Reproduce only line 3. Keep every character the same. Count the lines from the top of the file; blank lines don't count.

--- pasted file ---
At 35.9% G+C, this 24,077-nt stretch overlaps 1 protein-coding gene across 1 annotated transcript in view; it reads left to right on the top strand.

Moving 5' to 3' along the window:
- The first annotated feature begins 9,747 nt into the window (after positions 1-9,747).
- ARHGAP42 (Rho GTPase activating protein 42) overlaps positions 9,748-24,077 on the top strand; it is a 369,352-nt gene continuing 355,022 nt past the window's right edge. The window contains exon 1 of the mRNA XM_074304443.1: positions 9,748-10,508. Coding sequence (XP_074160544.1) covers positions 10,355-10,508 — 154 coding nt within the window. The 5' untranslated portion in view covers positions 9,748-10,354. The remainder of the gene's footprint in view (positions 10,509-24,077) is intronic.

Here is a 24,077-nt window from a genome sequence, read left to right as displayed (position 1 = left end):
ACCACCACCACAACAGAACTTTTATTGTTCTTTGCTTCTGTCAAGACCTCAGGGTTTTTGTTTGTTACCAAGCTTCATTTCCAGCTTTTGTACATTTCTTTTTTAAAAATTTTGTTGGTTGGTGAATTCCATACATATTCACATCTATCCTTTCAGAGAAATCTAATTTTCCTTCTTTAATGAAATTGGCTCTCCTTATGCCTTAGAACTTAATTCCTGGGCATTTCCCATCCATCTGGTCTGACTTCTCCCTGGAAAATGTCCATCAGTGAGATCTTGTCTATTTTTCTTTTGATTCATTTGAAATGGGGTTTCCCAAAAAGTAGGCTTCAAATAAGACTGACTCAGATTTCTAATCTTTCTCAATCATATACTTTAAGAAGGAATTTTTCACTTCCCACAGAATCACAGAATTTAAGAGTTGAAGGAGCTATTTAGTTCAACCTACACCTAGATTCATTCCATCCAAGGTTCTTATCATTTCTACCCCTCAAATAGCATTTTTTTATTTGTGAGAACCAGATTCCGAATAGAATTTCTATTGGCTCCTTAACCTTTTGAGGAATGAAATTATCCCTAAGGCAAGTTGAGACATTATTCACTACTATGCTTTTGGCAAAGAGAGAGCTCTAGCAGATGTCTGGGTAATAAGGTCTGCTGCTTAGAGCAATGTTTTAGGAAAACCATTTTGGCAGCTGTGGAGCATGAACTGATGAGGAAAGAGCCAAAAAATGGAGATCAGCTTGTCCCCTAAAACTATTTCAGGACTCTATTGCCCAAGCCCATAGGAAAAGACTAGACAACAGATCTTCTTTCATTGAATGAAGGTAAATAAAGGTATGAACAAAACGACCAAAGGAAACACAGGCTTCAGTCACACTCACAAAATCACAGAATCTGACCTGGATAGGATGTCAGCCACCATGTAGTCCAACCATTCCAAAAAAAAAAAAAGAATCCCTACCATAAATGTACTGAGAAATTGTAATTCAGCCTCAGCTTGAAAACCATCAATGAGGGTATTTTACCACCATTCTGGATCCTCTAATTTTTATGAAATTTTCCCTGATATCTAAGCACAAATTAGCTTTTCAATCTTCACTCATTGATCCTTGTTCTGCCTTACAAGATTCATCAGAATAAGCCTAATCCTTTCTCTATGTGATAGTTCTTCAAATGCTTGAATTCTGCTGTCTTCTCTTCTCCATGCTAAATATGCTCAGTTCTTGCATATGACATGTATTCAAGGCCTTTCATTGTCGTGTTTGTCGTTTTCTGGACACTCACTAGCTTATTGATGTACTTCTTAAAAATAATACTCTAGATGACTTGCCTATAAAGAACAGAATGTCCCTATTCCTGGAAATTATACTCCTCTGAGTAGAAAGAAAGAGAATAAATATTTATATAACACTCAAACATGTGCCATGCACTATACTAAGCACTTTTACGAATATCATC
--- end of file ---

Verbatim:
- The first annotated feature begins 9,747 nt into the window (after positions 1-9,747).